dfarning at gmail.com
Sat Nov 13 14:22:54 EST 2010
On Sat, Nov 13, 2010 at 11:33 AM, Daniel Drake <dsd at laptop.org> wrote:
> On 13 November 2010 13:05, Yioryos Asprobounitis <mavrothal at yahoo.com> wrote:
>> Back in April, there was a long discussion ( http://lists.laptop.org/pipermail/devel/2010-April/thread.html#28118 )
>> about RHEL6 as a base for an LTS OLPC/Sugar base.
>> I was wondering if with the arrival of RHEL6 these thoughts are re-entertained, at least for the x86 machines.
>> By the time RHEL6 is outdated most of the x86 XOs will be dead or close to it. So such a move now would free any resources that should be doing fedora catch up for the XO-1s and XO-1.5s and allow unobstructed software development of the ARM-based
> I think Martin is keen on it for the XS, but for the XO we really need
> closer distro integration than what we can achieve with RHEL.
> The biggest issue is that only certain Red Hat employees can push
> packages and updates to RHEL. If OLPC were to use it, we'd have to be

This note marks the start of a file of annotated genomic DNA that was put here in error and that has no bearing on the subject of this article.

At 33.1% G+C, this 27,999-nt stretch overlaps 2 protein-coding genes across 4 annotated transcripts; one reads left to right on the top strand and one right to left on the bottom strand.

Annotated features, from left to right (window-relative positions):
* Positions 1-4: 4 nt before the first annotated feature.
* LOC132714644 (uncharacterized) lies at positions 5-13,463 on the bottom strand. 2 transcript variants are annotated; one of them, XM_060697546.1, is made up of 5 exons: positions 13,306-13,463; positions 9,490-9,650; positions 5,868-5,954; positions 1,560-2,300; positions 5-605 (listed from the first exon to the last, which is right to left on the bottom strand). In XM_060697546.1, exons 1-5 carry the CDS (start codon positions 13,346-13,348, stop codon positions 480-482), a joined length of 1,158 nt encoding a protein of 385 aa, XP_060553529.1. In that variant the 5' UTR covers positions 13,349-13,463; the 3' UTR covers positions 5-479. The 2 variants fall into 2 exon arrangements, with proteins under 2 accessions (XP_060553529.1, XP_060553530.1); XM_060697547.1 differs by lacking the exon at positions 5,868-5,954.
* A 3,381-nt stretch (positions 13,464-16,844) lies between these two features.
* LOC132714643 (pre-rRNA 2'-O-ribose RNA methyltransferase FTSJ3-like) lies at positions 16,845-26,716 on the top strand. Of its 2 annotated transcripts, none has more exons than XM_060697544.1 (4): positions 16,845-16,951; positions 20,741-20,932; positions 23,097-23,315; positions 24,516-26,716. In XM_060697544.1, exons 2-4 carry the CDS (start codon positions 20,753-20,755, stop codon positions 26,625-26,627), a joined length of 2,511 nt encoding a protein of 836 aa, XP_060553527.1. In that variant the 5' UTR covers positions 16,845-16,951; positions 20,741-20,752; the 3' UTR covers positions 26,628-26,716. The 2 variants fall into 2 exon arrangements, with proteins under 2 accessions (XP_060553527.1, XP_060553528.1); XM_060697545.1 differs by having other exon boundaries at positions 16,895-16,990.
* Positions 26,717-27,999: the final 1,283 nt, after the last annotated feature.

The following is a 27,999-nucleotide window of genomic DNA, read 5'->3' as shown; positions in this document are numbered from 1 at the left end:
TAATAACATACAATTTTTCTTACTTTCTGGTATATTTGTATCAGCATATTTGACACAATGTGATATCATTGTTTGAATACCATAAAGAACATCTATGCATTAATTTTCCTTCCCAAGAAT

> very dependent on those employees, or do a lot more package/distro
> forking than present.
> The working I'm doing at the moment (which will become more
> community-visible soon) has the aim of making jumping between Fedora
> versions less painful than before.
As Activity Central we are going to see about the practicality of
basing a long term support Dextros on RHEL.
We will start work within a couple of months. But, as Daniel states,
there are several factors which make basing on RHEL difficult. My
primary concern is the rate of change in the underlying gtk libraries
and how that will affect rebasing on new versions of Sugar.
Daniels work with OLPC-so-builder has created an increase of recent
releases which is good from a developer POV. For example, we can
easily do large scale testing. But from a educator, service and
support POV we need to keep the number of release to a minimum. For
example, it is often easier for a teacher to work around know bug than
to discover and deal with new bugs in new releases.
There is probably no 'Right' answer. So it become a matter of
available resources and resource allocation.
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